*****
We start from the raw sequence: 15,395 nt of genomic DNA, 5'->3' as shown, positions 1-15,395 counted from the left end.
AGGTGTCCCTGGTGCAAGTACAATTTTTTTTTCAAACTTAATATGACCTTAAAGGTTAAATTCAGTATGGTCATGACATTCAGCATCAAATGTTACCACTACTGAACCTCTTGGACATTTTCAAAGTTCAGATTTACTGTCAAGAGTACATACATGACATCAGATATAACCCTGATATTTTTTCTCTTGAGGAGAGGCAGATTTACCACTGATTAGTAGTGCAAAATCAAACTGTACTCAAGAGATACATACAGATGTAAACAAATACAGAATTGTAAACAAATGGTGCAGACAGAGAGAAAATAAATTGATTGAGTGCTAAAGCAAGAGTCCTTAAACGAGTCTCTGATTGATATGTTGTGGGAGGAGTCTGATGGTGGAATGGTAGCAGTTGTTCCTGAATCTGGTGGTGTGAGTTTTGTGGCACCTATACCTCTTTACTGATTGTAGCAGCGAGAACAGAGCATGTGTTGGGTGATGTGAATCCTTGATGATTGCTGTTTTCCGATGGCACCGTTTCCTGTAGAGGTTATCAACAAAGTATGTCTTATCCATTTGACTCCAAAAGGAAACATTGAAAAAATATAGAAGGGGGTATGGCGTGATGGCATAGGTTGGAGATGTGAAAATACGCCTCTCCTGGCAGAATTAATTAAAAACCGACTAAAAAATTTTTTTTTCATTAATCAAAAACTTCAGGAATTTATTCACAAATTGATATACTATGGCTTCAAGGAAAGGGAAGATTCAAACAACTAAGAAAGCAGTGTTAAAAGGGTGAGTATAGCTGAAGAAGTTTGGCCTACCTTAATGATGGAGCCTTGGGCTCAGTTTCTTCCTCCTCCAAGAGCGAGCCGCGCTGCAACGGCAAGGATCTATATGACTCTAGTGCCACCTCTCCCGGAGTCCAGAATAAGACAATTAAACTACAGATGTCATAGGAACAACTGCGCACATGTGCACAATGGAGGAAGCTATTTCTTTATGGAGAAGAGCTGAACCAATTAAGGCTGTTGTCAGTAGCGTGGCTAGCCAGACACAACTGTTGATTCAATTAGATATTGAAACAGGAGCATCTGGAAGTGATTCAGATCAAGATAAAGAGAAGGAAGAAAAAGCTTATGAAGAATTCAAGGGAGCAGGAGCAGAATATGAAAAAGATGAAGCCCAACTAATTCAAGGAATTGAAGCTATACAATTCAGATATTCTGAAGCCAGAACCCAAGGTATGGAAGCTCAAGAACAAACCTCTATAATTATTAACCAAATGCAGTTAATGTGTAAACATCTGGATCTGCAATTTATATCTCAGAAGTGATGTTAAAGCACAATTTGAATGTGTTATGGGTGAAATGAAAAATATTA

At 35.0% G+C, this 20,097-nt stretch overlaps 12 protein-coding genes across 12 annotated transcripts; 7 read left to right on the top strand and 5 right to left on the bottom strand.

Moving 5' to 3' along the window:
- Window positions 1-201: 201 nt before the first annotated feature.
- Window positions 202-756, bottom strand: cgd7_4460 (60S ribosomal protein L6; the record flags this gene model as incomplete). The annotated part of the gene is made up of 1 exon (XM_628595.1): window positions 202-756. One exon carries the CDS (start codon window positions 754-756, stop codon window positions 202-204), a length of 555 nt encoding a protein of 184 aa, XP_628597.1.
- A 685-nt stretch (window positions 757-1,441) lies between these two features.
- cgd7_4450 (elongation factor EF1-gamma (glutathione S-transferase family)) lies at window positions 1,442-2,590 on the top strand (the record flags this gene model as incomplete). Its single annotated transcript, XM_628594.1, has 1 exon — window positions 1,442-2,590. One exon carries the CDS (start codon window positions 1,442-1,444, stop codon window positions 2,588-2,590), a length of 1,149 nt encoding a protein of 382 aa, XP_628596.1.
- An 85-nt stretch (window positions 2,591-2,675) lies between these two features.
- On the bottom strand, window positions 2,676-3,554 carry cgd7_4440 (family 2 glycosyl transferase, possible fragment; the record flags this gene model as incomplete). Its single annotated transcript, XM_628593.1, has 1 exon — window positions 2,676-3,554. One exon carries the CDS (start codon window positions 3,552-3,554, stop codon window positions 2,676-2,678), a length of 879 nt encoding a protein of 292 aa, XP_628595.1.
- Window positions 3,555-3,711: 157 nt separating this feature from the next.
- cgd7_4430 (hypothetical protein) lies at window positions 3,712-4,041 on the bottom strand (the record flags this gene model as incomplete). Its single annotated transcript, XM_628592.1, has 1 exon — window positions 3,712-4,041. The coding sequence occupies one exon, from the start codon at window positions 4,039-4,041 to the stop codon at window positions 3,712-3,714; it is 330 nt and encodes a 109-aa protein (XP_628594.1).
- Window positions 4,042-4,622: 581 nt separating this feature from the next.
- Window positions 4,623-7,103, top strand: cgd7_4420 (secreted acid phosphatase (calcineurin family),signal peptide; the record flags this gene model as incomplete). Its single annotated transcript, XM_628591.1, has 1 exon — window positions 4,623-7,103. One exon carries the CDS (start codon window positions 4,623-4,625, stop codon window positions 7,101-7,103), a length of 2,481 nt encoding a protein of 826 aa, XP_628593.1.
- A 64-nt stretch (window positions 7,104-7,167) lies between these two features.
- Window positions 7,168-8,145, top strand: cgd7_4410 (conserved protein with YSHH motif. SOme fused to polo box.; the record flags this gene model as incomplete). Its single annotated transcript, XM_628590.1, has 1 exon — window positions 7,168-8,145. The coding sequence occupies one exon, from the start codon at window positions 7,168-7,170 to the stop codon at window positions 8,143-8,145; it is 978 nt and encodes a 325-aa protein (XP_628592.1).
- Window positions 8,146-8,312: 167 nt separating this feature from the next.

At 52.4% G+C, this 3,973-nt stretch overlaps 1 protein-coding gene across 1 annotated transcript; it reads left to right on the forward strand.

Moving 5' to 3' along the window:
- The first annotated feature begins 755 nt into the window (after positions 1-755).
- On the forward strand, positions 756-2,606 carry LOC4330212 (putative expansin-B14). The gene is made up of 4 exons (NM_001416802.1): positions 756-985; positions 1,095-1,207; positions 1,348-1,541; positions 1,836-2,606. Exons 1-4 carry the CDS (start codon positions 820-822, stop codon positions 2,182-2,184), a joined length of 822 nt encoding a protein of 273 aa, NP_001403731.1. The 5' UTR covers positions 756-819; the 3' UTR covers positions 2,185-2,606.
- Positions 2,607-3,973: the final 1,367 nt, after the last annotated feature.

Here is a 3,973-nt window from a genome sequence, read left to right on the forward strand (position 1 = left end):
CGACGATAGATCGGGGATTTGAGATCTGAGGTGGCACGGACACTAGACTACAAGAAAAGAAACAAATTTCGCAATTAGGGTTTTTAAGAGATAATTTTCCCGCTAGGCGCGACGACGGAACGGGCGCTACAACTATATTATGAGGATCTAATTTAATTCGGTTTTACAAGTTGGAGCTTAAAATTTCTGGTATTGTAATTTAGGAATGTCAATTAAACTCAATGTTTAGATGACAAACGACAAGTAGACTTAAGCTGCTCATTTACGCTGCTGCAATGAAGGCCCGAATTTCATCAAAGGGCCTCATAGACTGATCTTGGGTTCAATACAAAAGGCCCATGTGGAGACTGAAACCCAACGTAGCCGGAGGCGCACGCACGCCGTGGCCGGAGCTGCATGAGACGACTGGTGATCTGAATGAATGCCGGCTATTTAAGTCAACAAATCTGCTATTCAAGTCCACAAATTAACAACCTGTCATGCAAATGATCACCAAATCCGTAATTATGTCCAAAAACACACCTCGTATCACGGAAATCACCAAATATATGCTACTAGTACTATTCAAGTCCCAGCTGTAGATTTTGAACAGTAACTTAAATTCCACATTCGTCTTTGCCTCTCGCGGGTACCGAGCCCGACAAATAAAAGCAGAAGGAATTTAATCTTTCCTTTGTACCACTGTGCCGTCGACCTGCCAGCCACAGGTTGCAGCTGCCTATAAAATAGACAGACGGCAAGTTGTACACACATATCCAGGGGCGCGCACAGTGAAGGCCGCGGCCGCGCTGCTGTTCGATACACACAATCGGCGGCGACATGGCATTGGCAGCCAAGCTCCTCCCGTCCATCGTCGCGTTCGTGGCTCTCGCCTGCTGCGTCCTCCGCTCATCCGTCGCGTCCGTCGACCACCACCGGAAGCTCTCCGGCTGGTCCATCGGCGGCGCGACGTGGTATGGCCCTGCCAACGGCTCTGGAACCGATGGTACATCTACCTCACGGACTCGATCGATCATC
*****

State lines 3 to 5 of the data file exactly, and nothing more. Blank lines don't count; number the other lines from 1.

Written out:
At 35.0% G+C, this 20,097-nt stretch overlaps 12 protein-coding genes across 12 annotated transcripts; 7 read left to right on the top strand and 5 right to left on the bottom strand.

Moving 5' to 3' along the window:
- Window positions 1-201: 201 nt before the first annotated feature.